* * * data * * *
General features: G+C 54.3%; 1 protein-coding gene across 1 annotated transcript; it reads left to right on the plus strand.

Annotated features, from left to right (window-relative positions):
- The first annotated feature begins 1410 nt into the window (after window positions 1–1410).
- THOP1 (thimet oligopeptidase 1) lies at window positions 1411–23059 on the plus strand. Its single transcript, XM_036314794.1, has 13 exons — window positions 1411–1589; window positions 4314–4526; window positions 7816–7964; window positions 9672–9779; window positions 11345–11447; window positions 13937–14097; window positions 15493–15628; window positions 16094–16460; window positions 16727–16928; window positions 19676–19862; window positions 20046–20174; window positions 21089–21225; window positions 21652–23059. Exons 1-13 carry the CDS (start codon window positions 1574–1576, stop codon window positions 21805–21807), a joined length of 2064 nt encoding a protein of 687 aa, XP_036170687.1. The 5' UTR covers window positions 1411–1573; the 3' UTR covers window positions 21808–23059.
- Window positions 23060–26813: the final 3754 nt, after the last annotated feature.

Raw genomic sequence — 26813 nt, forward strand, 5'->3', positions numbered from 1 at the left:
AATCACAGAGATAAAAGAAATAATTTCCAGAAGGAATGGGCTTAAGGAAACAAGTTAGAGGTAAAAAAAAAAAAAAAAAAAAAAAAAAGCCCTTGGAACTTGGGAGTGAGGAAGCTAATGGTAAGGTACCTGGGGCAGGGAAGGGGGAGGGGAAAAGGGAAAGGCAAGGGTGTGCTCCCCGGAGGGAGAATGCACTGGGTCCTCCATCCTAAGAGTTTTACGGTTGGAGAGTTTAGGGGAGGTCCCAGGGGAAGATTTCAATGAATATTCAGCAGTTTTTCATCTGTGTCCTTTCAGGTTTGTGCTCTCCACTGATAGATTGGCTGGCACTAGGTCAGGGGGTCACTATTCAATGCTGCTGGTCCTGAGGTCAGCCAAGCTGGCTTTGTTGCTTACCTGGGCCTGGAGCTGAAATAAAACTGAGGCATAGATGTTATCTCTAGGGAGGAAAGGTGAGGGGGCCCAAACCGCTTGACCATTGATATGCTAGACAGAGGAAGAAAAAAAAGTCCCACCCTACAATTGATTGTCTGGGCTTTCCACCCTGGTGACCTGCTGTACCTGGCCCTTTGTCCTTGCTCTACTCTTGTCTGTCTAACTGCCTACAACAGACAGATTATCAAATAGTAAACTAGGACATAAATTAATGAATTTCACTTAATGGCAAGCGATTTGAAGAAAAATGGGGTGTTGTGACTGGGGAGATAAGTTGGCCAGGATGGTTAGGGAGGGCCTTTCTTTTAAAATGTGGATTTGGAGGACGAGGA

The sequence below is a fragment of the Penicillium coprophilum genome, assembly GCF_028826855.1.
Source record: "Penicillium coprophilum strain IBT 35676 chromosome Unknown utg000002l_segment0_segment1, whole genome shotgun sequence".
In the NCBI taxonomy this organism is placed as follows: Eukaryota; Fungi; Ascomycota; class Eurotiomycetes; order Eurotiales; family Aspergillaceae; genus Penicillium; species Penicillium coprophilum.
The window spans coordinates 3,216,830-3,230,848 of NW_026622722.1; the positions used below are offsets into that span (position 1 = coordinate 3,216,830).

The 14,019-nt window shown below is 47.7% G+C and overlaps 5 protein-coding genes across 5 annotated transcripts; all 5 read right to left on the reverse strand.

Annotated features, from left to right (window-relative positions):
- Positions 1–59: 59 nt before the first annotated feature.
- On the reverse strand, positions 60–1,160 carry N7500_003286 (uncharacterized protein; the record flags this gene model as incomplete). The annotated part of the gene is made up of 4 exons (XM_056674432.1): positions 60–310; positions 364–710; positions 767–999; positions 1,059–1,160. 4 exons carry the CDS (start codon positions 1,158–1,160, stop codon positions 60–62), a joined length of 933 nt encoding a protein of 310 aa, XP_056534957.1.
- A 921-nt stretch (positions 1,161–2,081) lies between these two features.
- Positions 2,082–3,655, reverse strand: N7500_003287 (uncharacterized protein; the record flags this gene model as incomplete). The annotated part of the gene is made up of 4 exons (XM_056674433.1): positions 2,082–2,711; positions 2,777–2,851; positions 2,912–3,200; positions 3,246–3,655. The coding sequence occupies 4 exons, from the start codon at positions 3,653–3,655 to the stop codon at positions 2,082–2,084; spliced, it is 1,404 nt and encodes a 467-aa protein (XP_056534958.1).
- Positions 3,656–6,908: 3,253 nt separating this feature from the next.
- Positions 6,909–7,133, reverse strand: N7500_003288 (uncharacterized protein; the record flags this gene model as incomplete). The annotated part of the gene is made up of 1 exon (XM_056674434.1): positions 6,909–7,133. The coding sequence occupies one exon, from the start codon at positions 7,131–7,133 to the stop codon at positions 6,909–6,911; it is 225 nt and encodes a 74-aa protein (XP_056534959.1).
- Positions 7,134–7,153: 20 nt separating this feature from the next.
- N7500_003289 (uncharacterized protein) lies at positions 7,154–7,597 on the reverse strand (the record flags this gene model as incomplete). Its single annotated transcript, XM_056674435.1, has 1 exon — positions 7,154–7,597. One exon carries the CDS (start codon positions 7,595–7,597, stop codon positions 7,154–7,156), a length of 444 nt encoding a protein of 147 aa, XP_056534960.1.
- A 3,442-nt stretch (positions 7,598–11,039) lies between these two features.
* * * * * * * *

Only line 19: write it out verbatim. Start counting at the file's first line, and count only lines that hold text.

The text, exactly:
- Positions 6,909–7,133, reverse strand: N7500_003288 (uncharacterized protein; the record flags this gene model as incomplete). The annotated part of the gene is made up of 1 exon (XM_056674434.1): positions 6,909–7,133. The coding sequence occupies one exon, from the start codon at positions 7,131–7,133 to the stop codon at positions 6,909–6,911; it is 225 nt and encodes a 74-aa protein (XP_056534959.1).